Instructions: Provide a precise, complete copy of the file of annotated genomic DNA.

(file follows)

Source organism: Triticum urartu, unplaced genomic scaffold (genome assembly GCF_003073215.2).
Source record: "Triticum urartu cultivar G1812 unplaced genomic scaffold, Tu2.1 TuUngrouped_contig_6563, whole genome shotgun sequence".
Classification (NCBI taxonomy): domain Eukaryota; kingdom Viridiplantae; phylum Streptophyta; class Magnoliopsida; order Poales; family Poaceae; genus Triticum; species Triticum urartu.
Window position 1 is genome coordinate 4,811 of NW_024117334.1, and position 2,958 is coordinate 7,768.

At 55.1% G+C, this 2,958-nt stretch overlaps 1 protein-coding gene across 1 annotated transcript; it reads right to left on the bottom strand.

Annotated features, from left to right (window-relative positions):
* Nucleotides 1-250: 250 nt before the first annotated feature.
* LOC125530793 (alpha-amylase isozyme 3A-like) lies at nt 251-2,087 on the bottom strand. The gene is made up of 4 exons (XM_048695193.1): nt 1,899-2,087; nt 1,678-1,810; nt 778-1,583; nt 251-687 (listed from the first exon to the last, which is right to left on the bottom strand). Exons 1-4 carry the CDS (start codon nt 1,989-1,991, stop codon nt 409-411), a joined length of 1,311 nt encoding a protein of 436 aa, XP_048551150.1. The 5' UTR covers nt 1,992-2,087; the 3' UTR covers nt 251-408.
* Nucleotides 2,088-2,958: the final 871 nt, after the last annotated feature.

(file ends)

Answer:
Source organism: Triticum urartu, unplaced genomic scaffold (genome assembly GCF_003073215.2).
Source record: "Triticum urartu cultivar G1812 unplaced genomic scaffold, Tu2.1 TuUngrouped_contig_6563, whole genome shotgun sequence".
Classification (NCBI taxonomy): domain Eukaryota; kingdom Viridiplantae; phylum Streptophyta; class Magnoliopsida; order Poales; family Poaceae; genus Triticum; species Triticum urartu.
Window position 1 is genome coordinate 4,811 of NW_024117334.1, and position 2,958 is coordinate 7,768.

At 55.1% G+C, this 2,958-nt stretch overlaps 1 protein-coding gene across 1 annotated transcript; it reads right to left on the bottom strand.

Annotated features, from left to right (window-relative positions):
* Nucleotides 1-250: 250 nt before the first annotated feature.
* LOC125530793 (alpha-amylase isozyme 3A-like) lies at nt 251-2,087 on the bottom strand. The gene is made up of 4 exons (XM_048695193.1): nt 1,899-2,087; nt 1,678-1,810; nt 778-1,583; nt 251-687 (listed from the first exon to the last, which is right to left on the bottom strand). Exons 1-4 carry the CDS (start codon nt 1,989-1,991, stop codon nt 409-411), a joined length of 1,311 nt encoding a protein of 436 aa, XP_048551150.1. The 5' UTR covers nt 1,992-2,087; the 3' UTR covers nt 251-408.
* Nucleotides 2,088-2,958: the final 871 nt, after the last annotated feature.